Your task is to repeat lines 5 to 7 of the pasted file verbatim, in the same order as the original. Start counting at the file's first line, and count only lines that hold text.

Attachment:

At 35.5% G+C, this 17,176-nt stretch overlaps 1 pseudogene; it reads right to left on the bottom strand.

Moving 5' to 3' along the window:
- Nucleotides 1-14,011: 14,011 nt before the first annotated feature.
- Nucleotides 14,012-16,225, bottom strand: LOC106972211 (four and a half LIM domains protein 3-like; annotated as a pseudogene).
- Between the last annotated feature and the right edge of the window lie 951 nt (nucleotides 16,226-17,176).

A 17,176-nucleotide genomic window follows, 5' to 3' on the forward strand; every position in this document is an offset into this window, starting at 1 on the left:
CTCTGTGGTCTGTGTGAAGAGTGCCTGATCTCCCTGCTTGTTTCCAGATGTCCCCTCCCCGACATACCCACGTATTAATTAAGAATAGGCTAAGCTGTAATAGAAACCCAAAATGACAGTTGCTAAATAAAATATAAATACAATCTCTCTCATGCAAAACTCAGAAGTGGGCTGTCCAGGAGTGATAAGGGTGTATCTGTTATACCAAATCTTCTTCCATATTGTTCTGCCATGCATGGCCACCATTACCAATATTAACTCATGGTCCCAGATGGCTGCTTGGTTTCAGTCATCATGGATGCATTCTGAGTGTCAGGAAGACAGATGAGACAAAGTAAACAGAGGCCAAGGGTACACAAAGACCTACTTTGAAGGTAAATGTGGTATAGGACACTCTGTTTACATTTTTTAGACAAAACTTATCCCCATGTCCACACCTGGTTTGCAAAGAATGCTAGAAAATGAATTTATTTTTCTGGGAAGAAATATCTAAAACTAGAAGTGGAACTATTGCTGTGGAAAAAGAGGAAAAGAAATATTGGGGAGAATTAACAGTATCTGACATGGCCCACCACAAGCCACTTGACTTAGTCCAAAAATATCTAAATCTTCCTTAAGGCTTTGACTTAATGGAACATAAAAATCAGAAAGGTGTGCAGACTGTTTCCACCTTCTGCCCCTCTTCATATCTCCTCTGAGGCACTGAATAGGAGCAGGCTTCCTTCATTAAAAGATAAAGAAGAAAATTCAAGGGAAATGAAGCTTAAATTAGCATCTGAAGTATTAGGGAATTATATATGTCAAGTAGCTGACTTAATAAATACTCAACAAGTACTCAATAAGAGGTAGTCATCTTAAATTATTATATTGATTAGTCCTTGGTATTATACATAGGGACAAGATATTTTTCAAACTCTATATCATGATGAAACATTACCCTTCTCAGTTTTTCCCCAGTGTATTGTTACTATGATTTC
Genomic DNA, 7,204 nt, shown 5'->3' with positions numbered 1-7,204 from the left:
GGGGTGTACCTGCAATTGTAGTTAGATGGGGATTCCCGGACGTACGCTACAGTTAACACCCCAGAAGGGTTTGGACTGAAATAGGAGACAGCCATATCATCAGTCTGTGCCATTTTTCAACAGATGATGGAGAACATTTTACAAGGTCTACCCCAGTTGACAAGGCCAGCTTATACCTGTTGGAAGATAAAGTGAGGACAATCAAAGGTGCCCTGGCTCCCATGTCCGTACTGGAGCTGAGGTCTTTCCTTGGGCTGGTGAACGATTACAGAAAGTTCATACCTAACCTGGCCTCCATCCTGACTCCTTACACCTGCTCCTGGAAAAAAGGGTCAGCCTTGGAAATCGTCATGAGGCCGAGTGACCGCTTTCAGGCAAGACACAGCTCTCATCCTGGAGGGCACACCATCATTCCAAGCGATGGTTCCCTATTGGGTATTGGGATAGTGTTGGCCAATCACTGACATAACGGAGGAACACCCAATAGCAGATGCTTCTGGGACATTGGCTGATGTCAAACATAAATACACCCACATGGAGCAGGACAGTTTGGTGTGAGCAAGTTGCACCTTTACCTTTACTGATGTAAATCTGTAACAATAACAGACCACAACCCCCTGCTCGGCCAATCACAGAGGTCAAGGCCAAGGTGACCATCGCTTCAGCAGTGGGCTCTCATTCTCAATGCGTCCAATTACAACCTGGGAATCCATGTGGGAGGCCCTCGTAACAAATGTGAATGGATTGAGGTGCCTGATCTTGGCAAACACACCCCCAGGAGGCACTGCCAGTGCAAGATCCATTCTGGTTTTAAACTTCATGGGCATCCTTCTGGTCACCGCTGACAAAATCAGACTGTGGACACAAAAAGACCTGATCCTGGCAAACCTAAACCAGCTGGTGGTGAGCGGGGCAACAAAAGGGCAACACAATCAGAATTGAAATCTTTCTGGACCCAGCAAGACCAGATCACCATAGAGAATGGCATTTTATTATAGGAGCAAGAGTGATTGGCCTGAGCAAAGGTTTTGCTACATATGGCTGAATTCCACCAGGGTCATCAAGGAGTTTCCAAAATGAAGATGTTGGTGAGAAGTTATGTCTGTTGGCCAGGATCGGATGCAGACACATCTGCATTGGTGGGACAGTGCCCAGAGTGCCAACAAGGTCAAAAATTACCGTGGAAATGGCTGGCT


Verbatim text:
- Between the last annotated feature and the right edge of the window lie 951 nt (nucleotides 16,226-17,176).

A 17,176-nucleotide genomic window follows, 5' to 3' on the forward strand; every position in this document is an offset into this window, starting at 1 on the left:
CTCTGTGGTCTGTGTGAAGAGTGCCTGATCTCCCTGCTTGTTTCCAGATGTCCCCTCCCCGACATACCCACGTATTAATTAAGAATAGGCTAAGCTGTAATAGAAACCCAAAATGACAGTTGCTAAATAAAATATAAATACAATCTCTCTCATGCAAAACTCAGAAGTGGGCTGTCCAGGAGTGATAAGGGTGTATCTGTTATACCAAATCTTCTTCCATATTGTTCTGCCATGCATGGCCACCATTACCAATATTAACTCATGGTCCCAGATGGCTGCTTGGTTTCAGTCATCATGGATGCATTCTGAGTGTCAGGAAGACAGATGAGACAAAGTAAACAGAGGCCAAGGGTACACAAAGACCTACTTTGAAGGTAAATGTGGTATAGGACACTCTGTTTACATTTTTTAGACAAAACTTATCCCCATGTCCACACCTGGTTTGCAAAGAATGCTAGAAAATGAATTTATTTTTCTGGGAAGAAATATCTAAAACTAGAAGTGGAACTATTGCTGTGGAAAAAGAGGAAAAGAAATATTGGGGAGAATTAACAGTATCTGACATGGCCCACCACAAGCCACTTGACTTAGTCCAAAAATATCTAAATCTTCCTTAAGGCTTTGACTTAATGGAACATAAAAATCAGAAAGGTGTGCAGACTGTTTCCACCTTCTGCCCCTCTTCATATCTCCTCTGAGGCACTGAATAGGAGCAGGCTTCCTTCATTAAAAGATAAAGAAGAAAATTCAAGGGAAATGAAGCTTAAATTAGCATCTGAAGTATTAGGGAATTATATATGTCAAGTAGCTGACTTAATAAATACTCAACAAGTACTCAATAAGAGGTAGTCATCTTAAATTATTATATTGATTAGTCCTTGGTATTATACATAGGGACAAGATATTTTTCAAACTCTATATCATGATGAAACATTACCCTTCTCAGTTTTTCCCCAGTGTATTGTTACTATGATTTC